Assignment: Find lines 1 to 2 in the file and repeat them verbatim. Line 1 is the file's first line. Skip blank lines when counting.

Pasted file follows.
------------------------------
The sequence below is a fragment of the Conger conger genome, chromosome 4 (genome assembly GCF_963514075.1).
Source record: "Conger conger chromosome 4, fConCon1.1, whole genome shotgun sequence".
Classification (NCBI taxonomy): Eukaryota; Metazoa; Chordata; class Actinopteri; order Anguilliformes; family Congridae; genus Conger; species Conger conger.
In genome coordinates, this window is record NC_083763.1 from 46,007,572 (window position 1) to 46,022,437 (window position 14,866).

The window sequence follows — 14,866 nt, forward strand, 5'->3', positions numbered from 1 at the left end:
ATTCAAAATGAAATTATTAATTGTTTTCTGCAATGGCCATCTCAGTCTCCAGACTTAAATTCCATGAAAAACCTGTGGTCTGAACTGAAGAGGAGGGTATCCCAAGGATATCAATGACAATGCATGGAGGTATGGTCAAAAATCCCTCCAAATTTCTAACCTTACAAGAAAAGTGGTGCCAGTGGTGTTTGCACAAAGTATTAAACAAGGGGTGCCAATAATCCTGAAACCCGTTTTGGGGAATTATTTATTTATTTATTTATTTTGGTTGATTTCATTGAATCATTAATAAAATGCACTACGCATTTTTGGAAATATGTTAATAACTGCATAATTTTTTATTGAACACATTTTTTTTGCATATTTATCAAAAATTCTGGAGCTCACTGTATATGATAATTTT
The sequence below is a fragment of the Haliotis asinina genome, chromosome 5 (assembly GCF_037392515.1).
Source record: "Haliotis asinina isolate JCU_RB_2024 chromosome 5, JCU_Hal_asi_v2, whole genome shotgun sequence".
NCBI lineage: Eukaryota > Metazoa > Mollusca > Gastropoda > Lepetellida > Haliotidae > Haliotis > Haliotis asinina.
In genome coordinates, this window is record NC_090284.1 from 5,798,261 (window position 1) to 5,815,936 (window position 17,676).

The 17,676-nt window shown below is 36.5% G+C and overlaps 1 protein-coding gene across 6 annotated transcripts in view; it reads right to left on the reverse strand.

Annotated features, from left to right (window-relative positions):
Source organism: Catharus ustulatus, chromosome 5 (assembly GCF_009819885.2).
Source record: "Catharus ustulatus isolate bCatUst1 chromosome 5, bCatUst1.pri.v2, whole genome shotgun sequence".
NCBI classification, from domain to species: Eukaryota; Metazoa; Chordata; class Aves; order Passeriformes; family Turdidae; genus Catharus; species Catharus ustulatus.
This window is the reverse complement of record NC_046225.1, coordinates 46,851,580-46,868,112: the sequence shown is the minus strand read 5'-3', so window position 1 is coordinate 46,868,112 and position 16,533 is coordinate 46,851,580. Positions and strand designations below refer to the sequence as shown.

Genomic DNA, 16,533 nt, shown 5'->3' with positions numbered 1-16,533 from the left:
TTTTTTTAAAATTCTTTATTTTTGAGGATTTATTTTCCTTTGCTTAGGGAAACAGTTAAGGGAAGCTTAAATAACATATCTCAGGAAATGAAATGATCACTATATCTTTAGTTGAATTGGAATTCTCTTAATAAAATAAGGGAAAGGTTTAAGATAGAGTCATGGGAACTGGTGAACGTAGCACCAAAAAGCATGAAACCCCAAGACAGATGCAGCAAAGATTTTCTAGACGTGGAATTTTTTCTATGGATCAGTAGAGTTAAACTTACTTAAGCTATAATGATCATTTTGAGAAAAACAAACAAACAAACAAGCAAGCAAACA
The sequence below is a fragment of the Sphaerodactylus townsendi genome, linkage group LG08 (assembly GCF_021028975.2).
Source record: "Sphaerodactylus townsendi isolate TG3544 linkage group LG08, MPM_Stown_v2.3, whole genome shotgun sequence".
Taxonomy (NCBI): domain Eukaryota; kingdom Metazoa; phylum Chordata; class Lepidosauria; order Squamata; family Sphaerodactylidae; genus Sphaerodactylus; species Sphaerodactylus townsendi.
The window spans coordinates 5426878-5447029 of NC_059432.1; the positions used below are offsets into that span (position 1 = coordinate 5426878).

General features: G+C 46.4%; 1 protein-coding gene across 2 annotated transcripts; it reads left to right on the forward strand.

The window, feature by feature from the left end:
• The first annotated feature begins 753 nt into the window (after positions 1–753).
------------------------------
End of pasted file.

The sequence below is a fragment of the Conger conger genome, chromosome 4 (genome assembly GCF_963514075.1).
Source record: "Conger conger chromosome 4, fConCon1.1, whole genome shotgun sequence".